Continuing on from Part 4

The only true hunger that I always felt to the point in which it hurt so much I couldn’t bully myself out of bed in the morning was to live as an artist. Not the daughter of second-generation Italian parents who wanted me to become a teacher so I could be home in time to pick up my children and make my ‘Italian’ husband dinner. The Italian husband I was supposed to meet at an Italian wedding just as my parents had met. He’d understand my parents’ ways and agree to live within five minutes of them. Nothing could’ve turned me off the idea of marriage and motherhood more.

As a teen diagnosed with anxiety and depression at a time when no one had really heard of them, the science-obsessed side of me knew that to use disordered eating to get high when I wasn’t using alcohol, pharmaceuticals and risky behaviour wasn’t the right answer. I simply couldn’t remain conscious enough to sustain it because getting my body from one class to the next had become hard. I was always on the verge of blanking out. To make it up the stairs most times I’d have to visualise honey milk running through my veins fueling my body with the energy I needed. All this time I’d be promising myself that if I just made it through this next class, I’d eat an apple, and chopped carrots and celery I’d wrapped in foil, only I never ever kept these promises to myself. I couldn’t. I just couldn’t be that kind to myself. I didn’t believe I deserved to eat or exist.

Nothing and no one could stop me from using my addictions to avoid feeling my emotions and falling even deeper into my negative core beliefs. A cousin of mine had shown up at my parents’ house one day wanting to help me. I was offended at what she had to say and asked her to leave, furious that she had so much to say about what was none of her business.

Furious that she didn’t really know what she was talking about because she didn’t know enough about the truth of what was going on with me. I blamed her for not understanding, unable to respect the fact that there was no way she could know. I hadn’t said anything to anyone. I also hated that my Italian family must’ve been talking about me behind my back and passing judgements about me. I hated the idea of them talking very publicly and so opinionated on what was very private and vulnerable for me. I could almost hear how the conversations went, I’d heard them speak about plenty of other people before.


I think the main reason it infuriated me in the way that it did was that I judged myself so harshly that I couldn’t handle anyone else judging me. However, looking back I see that it was more than likely concern and possibly even a sense of helplessness as to what they could do that fueled their discussions. But I couldn’t consider it this way back then. In fact, this possibility had never even begun to occur to me. All the while though, I continued under the assumption that these habits I lived according to were nothing serious and something I could shake off if I wanted to. If I had a reason to stop I would and could. Like that. But I had no reason to. I just held onto the fact that soon enough I’d turn eighteen and be able to buy all the alcohol and cigarettes I wanted.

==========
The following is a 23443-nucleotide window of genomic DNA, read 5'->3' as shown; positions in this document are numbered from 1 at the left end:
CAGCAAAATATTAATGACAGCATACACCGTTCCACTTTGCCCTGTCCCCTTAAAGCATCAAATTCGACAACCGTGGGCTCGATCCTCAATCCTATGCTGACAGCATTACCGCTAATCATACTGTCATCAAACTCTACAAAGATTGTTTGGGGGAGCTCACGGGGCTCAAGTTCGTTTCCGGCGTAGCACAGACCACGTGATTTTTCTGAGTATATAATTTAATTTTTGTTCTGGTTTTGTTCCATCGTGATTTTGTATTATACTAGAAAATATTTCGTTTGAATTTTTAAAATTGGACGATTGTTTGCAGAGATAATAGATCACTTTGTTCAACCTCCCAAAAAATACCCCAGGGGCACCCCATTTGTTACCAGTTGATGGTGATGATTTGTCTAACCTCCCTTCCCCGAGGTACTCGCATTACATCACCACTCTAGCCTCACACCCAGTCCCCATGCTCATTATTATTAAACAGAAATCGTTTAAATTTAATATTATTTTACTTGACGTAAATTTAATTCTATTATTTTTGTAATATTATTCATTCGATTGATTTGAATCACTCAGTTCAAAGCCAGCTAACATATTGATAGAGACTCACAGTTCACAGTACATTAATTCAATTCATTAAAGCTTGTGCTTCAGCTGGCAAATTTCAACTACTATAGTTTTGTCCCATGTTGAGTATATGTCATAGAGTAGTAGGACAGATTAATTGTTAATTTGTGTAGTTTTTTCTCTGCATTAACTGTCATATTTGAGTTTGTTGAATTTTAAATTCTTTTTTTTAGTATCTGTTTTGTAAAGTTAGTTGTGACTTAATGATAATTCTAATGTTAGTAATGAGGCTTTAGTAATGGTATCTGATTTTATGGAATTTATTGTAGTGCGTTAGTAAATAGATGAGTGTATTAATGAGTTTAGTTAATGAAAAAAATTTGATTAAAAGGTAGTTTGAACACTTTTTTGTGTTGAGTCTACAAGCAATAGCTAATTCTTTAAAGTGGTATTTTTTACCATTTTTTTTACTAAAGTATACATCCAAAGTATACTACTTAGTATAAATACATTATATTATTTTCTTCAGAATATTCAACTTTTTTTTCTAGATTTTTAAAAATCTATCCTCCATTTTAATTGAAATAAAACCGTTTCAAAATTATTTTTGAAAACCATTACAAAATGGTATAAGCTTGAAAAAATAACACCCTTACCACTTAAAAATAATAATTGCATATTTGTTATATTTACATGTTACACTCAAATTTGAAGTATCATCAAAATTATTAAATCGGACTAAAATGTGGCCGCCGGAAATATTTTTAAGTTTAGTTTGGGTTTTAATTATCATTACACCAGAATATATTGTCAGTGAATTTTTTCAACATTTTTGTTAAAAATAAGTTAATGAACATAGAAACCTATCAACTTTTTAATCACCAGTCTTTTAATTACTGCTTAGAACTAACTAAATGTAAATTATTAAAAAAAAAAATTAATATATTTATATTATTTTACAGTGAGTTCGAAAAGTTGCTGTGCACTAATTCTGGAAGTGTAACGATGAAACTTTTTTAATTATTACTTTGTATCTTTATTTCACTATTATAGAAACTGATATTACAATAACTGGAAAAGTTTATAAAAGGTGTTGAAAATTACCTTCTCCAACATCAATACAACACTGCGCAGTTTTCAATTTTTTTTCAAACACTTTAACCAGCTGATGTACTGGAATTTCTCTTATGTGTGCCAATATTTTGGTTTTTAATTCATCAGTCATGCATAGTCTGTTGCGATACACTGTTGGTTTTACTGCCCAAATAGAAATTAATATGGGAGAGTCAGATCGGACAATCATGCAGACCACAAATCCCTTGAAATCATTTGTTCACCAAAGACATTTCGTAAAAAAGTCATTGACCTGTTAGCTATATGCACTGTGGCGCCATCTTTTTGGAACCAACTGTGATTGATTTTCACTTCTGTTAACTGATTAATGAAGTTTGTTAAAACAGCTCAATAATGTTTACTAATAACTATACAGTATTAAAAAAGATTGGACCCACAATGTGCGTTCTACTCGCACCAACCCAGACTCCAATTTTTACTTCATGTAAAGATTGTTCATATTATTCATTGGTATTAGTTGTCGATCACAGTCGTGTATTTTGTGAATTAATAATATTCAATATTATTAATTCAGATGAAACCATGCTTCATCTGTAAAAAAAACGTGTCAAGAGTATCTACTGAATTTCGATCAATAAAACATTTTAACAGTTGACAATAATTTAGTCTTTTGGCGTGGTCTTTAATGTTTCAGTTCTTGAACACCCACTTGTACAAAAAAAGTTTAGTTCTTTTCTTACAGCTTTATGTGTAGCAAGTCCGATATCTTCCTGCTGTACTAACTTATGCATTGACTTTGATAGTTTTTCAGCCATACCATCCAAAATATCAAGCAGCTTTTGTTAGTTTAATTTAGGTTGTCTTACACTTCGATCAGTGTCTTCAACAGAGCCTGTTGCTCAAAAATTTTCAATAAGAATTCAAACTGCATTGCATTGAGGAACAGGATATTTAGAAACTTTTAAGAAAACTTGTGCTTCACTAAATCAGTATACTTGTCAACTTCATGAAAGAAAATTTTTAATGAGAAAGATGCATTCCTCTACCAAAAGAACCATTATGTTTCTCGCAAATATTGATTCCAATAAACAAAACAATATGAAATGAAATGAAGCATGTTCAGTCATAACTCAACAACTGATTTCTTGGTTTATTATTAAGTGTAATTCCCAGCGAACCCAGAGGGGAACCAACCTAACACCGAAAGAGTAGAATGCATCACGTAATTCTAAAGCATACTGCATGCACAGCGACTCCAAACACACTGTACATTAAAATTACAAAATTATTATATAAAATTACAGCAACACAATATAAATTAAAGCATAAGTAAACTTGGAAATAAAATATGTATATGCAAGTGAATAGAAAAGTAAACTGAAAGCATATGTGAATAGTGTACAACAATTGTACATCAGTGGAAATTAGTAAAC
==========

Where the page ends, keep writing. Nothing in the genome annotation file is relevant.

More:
I was so fixated with the fact that no one had bought any of my artwork at the market stall, which meant that I wasn’t good enough to study art. The only thing I wanted to do when I completed my VCE. I never took into account that I was only fourteen at the time of the market sale, that the artwork was made on scrap paper, leftover pieces of Masonite board and house paint or that most importantly it was amateur work not made to be sold or even seen. I’d failed to appreciate that a lot of people had actually taken the time to look through my stuff, talk to me about it and compliment my talent. Because they didn’t buy it, all I saw was that I was shit, made shit that wasn’t worth shit. That was the meaning and associations I gave to it not anyone else. Not even my dad.

Furthermore, my dad hadn’t done this to prove I was shit but to see if it was possible for me to make a living out of painting should I take this path. He came from poverty, was afraid of poverty and didn’t want for me to have to experience it to the degree he had. Also, years later, once he realised how sick I’d made myself over art, he actually took me and all my work for an interview to study art at VCA.


I had chronic fatigue at the time and was highly suicidal, so I hate to think how I presented at the interview I don’t remember. During this super dark period, I didn’t function on the most basic level in that I couldn’t stay focused long enough to understand what people said when they spoke nor string together a coherent sentence myself. At best I could nod my head for yes, shake my head for no and shrug my shoulders when I didn’t know. Unsurprisingly I was rejected from VCA and used this to confirm that I was indeed shit at art and not good enough to make it. Which in one way was a relief because I’d never have managed to commute in and out of the city to attend class.